Floating Solar Photovoltaics Could Make a Big Splash in the USA
July 29, 2019 by Laura Beshilas
Floating Solar Photovoltaics
A floating solar photovoltaic (FPV) system is an emerging technology in which a solar photovoltaic (PV) system is placed directly on top of a body of water, as opposed to on land or on building rooftops. An NREL blog post from Jan. 24, 2017 discussed FPV and was based on forward-thinking state energy offices inquiring about the technology through NREL’s state technical assistance programs. The blog post introduced the technology and discussed the benefits of FPVs, as well as different examples of pilot FPVs in the United States.
FPV systems are gaining traction across the world (e.g., in the United Kingdom and the Seychelles). A recent market research report by Technavio predicts that the FPV market will grow at a compound annual growth rate of over 31% from 2018-2022. 52% of the growth will come from the Americas. According to GTM Research, annual FPV installations will grow to over 1.5GW in 2019. Figure 2 shows FPV installation history and predictions for geographic locations. Despite the maturation of the FPV market, a comprehensive study of the technical potential of FPV has not been conducted in the continental United States.
Technical potential is the achievable energy capacity and generation of a technology. It is dependent on system performance, topographic limitations, and environmental and land use constraints. Figure 3 illustrates the factors used to determine technical potential.
A recent NREL publication, Floating Photovoltaic Systems: Assessing the Technical Potential of Photovoltaic Systems on Man-Made Water Bodies in the United States, quantifies the technical potential of FPV on man-made bodies of water in the United States. It also quantifies the co-benefits of placing PV on water bodies.
Technical Potential of Floating Photovoltaics in the United States
The NREL study of FPV technical potential in the United State found that 24,419 human-made water bodies in the United States are suitable for FPV development. The search was limited to human-made bodies of water because human-made reservoirs are more likely to be managed and therefore have infrastructure and roads in place. This can ease the FPV installation process. In addition, FPV installation on managed bodies of water may have fewer environmental concerns than installations on natural water bodies. The team also chose to focus on human-made water bodies because the currently existing FPV projects are almost all installed on human-made bodies of water.
The suitable water bodies were found by filtering data from the National Inventory of Dams (maintained by the U.S. Army Corps of Engineers) and the National Hydrography Dataset (maintained by the U.S. Geological Survey). The NREL team created size requirements (2 meters deep and a 1-acre surface area). The water bodies were also filtered by primary purpose. Water bodies used for certain purposes were considered infeasible for FPV, such as those used for recreation, tailings, navigation, or fish and wildlife ponds.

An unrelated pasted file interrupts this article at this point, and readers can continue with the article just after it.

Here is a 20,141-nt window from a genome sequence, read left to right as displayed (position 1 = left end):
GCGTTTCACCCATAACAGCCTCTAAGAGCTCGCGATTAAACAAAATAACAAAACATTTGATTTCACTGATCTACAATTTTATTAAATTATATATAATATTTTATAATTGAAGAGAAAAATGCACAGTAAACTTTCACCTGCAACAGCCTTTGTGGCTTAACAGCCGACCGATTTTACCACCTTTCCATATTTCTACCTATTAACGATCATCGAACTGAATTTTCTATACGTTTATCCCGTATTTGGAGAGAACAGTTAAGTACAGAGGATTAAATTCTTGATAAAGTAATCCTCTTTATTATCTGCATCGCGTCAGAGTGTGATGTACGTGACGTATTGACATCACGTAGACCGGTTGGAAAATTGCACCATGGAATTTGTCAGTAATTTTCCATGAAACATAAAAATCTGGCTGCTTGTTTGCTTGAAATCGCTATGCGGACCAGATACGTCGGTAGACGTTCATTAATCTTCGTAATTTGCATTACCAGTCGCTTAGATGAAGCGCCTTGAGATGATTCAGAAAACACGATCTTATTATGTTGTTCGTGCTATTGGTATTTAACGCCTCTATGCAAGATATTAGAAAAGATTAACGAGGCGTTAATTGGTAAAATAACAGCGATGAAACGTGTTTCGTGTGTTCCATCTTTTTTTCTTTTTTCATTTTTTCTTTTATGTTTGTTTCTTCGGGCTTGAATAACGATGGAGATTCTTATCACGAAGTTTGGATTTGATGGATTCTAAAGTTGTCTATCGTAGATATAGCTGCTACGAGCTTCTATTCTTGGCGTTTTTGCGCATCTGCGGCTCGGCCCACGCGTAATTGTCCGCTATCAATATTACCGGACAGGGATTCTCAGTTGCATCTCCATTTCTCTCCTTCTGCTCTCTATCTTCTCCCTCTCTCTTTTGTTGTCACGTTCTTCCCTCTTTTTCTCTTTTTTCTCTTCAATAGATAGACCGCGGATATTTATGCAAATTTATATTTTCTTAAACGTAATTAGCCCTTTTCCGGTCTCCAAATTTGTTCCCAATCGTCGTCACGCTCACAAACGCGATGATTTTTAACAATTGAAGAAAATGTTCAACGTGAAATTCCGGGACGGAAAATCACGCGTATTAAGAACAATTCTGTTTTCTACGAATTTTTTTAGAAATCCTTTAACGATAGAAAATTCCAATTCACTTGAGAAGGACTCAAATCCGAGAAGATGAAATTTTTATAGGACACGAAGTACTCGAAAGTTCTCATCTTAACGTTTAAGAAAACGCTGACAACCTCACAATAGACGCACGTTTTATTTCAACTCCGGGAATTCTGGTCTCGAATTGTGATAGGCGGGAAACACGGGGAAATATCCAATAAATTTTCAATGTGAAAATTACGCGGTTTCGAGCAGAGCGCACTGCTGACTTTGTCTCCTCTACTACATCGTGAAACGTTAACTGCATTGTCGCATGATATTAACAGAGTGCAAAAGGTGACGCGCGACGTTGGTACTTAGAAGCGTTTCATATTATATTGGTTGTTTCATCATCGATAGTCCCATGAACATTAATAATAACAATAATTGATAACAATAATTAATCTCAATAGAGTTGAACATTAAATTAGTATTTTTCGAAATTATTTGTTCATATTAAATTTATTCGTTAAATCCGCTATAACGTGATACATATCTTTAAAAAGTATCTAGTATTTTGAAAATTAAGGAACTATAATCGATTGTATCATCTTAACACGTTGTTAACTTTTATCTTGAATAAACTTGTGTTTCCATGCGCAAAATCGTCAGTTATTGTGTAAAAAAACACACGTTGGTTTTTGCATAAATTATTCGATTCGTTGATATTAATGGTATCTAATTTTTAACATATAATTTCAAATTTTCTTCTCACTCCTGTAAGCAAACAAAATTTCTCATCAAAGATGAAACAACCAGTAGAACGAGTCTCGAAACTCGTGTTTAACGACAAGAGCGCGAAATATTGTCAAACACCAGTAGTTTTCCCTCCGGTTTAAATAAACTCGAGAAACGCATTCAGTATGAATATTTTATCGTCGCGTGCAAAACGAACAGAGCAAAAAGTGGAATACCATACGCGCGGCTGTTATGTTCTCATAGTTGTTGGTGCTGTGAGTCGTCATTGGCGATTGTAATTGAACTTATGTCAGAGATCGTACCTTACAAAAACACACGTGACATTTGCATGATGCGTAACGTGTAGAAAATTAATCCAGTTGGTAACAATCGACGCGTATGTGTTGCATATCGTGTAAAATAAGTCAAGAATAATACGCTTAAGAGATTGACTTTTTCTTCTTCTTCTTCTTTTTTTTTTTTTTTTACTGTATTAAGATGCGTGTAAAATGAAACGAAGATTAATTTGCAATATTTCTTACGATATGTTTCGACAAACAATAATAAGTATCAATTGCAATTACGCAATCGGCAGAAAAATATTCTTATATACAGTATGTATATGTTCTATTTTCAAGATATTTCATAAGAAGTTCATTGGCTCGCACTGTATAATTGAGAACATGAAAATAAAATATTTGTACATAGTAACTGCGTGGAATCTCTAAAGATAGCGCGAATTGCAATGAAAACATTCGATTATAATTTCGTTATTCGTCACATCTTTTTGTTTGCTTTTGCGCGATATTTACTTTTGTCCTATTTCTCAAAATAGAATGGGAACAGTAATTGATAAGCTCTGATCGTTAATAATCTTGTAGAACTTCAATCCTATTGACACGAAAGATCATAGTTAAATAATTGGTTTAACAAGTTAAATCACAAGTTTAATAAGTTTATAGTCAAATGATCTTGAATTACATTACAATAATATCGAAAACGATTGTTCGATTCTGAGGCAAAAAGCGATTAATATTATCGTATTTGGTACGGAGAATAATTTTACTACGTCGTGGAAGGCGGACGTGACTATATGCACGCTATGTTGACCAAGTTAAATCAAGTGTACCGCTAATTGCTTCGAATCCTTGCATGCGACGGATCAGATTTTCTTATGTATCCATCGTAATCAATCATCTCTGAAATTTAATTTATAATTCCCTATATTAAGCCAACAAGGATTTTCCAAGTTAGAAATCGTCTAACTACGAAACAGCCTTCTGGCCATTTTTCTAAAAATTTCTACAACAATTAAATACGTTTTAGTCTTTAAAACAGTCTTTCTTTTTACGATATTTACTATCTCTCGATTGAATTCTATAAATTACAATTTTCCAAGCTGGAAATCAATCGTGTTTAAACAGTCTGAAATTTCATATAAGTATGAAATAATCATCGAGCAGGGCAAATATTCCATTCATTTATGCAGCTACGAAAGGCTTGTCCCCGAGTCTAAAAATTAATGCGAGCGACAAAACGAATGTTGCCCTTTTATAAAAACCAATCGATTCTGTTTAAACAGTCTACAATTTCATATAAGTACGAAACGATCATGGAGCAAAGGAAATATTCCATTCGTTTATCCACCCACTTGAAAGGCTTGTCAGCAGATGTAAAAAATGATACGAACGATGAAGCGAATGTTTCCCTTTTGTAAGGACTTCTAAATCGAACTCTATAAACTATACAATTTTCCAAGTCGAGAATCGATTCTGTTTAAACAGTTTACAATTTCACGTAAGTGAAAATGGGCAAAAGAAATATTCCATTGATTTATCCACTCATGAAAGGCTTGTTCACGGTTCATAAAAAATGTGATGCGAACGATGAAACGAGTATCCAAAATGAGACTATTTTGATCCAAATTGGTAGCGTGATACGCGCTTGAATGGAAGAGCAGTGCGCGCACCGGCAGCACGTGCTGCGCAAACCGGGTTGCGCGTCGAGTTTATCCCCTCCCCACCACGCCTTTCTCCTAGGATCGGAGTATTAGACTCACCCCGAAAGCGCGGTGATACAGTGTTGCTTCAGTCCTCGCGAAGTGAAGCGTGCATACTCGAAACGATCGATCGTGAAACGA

The study determined that if 27% of the surface area of these 24,419 water bodies were to be covered in FPV systems, they would generate approximately 10% of the nation’s energy needs.
Co-Benefits of Floating Photovoltaics
In addition to providing solar energy, FPV systems have other benefits. To learn about the benefits of FPV for each state, see Table S1 of the publication’s Supporting Information.
Siting PV systems on water eliminates competition for land that could be used for other purposes. In the United States, approximately 2,141,000 hectares of potential land savings are available if PV systems are placed on water instead of on land. Figure 4 depicts the cumulative surface area of feasible water bodies for FPV systems and the average state land values. Florida and California have relatively large amounts of water surface area available for FPV, and the cost of land is high. FPV may help land-constrained areas better deal with competing land use pressures.
Like land-based PV systems, FPVs can generate electricity in areas with high local utility costs. Figure 5 shows the average retail utility rate in each state and the potential FPV generation. California could be a good FPV candidate because the state has a high average retail utility rate of 15.5 cents per kWh (compared to the national average of 10.04 cents per kWh) and has a high generation potential of 75.7 TW-hr per year.
FPV systems can potentially mitigate evaporation losses on human-made water bodies by shading the water. The amount of mitigated evaporation depends on the technology, water body coverage, and individual water body characteristics. Figure 6 shows net evaporation rates in the United States. Each dot on the map represents a potential FPV site according to the study.
The Future of Floating Photovoltaics
Recently, the number of FPV installations has grown rapidly. China, Japan, and South Korea have experienced significant FPV development, and FPV growth is predicted to continue. The United States is also expected to continue installing FPV projects. FPV technology has the potential to help countries reach their solar energy generation goals while also combating land-use issues and providing environmental benefits, such as reduced algal growth and reduced water evaporation. This study can help communities in the United States understand the technical potential and benefits of FPV when planning energy generation projects.